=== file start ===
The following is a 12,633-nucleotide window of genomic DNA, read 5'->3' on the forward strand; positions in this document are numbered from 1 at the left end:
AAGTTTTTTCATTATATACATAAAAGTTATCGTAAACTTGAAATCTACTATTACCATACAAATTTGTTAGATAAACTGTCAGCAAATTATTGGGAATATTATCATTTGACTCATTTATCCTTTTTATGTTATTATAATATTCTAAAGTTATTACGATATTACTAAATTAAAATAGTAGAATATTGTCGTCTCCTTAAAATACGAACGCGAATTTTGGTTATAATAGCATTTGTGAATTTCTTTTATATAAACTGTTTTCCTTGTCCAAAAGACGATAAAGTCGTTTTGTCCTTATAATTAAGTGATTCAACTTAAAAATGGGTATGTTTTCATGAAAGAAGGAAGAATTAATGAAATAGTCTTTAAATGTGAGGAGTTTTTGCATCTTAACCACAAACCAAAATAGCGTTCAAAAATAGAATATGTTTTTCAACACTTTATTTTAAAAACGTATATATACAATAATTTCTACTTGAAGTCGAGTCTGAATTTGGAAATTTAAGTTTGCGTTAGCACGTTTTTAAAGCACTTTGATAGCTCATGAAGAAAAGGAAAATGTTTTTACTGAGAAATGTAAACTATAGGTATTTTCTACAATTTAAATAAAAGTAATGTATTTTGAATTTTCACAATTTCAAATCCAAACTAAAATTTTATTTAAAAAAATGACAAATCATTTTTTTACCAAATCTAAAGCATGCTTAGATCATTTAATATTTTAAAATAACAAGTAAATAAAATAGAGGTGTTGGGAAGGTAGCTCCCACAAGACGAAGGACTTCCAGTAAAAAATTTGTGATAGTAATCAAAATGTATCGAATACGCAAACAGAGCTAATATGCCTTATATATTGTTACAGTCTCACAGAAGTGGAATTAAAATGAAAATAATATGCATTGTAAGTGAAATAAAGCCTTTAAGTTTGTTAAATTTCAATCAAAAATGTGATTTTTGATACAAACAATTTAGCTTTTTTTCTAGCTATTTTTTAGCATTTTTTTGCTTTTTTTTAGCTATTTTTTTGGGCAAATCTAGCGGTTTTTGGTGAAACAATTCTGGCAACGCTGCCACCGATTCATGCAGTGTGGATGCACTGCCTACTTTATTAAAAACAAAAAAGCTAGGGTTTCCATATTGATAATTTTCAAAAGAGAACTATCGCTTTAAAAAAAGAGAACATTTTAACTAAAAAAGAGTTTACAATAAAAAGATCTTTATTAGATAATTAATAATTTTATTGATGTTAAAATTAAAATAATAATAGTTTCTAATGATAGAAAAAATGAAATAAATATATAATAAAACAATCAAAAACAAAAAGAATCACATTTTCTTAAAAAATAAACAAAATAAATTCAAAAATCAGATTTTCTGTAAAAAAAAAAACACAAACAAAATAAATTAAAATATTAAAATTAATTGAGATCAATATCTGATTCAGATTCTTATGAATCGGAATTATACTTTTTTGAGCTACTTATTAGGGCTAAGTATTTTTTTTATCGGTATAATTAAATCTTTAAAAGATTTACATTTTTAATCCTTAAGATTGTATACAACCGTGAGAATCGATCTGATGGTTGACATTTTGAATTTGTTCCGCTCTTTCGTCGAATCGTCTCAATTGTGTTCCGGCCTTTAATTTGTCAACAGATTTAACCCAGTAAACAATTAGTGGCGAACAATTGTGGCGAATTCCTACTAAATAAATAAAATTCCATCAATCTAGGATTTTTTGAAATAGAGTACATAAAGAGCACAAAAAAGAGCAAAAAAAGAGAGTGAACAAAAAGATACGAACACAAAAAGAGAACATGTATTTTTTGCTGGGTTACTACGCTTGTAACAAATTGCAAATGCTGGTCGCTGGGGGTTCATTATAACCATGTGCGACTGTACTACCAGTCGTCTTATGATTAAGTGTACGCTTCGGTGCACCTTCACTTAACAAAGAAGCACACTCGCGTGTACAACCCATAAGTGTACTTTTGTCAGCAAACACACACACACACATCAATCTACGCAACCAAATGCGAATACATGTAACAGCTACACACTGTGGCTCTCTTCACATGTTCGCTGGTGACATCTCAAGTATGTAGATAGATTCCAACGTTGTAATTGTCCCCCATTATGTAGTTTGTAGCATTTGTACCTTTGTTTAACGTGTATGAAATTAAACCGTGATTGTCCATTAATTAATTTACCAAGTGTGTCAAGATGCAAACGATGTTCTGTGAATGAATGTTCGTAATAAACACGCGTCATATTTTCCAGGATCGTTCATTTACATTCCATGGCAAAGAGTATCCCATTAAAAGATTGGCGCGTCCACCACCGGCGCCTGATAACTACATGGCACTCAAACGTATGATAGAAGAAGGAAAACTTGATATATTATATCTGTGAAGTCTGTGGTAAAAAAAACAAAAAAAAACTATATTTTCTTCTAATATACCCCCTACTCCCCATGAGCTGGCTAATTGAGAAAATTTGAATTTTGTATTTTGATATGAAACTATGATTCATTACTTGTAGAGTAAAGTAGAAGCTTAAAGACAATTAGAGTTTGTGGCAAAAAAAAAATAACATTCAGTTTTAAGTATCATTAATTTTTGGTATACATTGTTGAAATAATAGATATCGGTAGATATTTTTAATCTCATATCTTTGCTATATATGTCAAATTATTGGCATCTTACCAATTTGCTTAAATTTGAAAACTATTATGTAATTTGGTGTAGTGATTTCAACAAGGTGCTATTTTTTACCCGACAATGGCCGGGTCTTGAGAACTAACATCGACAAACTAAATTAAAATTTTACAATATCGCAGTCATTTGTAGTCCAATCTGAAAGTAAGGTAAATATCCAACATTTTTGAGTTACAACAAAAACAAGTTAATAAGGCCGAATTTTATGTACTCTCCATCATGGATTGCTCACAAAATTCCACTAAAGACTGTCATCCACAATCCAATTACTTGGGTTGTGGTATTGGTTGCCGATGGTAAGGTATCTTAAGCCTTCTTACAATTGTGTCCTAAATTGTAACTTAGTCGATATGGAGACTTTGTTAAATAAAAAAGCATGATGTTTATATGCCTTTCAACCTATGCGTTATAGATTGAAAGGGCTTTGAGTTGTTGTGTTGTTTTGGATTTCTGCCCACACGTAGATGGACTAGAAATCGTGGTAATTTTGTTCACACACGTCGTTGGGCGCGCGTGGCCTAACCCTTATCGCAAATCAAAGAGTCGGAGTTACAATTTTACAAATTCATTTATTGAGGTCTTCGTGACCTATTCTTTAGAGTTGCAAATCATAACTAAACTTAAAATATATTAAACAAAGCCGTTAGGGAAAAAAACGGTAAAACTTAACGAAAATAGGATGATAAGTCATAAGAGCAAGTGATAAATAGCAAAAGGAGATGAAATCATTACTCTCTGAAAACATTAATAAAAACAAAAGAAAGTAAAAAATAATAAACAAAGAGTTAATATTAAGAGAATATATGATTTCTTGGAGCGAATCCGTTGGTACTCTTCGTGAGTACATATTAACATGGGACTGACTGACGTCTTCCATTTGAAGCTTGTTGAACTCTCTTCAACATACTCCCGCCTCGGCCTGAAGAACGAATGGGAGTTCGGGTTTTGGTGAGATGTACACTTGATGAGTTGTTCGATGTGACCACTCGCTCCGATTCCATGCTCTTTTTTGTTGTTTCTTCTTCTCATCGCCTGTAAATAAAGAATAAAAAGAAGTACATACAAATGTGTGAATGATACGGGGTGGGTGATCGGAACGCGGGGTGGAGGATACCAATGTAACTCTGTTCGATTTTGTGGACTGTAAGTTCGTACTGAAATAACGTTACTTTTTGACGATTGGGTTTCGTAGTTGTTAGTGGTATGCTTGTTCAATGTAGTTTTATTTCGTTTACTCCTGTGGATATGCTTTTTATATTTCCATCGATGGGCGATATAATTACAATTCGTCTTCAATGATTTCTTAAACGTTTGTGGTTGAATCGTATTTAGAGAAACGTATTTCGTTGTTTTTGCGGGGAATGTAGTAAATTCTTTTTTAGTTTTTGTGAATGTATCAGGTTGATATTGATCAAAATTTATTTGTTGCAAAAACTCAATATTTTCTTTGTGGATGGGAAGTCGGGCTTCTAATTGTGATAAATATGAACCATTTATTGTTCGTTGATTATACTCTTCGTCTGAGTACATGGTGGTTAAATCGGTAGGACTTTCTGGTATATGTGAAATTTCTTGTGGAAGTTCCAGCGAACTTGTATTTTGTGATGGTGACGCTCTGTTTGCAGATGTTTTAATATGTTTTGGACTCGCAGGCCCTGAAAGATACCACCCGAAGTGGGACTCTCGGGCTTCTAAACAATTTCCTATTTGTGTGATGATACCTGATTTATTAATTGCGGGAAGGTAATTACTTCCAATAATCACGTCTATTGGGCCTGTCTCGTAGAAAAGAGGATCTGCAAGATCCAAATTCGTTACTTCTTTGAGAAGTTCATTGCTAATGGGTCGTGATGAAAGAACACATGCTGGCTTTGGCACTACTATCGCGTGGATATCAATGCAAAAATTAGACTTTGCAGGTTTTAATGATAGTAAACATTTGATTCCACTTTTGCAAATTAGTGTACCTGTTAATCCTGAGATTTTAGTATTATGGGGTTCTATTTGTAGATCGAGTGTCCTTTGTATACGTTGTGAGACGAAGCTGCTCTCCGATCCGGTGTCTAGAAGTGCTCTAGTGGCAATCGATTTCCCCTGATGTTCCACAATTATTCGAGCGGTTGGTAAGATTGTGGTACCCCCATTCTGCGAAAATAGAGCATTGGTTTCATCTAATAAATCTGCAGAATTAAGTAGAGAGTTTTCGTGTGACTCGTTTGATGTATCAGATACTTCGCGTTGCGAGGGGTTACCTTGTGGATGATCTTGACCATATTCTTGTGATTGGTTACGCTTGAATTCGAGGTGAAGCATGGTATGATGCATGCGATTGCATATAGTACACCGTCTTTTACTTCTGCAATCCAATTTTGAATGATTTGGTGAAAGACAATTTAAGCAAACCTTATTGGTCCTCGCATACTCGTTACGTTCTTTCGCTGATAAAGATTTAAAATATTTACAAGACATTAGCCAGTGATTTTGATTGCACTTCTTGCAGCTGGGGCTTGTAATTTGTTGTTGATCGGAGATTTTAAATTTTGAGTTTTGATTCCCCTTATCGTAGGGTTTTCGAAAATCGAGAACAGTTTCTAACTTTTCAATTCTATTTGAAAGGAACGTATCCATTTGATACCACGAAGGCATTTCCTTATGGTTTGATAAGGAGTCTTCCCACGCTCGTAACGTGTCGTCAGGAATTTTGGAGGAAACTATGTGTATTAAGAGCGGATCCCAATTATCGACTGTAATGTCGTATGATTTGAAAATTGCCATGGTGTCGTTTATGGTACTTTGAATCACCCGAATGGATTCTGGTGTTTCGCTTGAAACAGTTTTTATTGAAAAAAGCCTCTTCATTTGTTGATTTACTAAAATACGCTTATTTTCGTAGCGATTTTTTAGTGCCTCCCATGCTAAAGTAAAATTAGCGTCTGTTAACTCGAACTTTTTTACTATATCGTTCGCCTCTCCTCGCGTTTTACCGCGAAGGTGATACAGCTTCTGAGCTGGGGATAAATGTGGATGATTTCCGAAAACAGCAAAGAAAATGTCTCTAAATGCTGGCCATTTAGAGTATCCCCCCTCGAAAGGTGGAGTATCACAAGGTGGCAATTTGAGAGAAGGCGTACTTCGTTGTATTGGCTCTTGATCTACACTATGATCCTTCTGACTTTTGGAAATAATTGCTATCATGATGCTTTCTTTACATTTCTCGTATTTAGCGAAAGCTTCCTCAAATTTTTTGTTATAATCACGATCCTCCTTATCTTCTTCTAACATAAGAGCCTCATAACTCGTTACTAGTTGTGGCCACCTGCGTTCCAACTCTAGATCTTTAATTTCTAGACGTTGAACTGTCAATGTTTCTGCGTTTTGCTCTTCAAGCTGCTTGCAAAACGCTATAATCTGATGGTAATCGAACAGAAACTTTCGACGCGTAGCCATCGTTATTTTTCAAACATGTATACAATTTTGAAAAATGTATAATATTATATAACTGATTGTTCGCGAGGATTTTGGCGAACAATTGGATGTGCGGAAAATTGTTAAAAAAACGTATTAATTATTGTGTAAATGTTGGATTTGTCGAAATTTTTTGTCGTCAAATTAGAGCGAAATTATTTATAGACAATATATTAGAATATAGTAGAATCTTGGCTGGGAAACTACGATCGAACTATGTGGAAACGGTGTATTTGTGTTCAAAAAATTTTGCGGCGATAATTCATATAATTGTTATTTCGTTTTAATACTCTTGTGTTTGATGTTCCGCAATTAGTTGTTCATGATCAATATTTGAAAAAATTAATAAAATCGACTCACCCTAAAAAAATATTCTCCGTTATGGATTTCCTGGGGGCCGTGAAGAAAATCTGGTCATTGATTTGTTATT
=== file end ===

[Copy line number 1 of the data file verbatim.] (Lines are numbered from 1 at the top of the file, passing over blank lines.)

The following is a 12,633-nucleotide window of genomic DNA, read 5'->3' on the forward strand; positions in this document are numbered from 1 at the left end: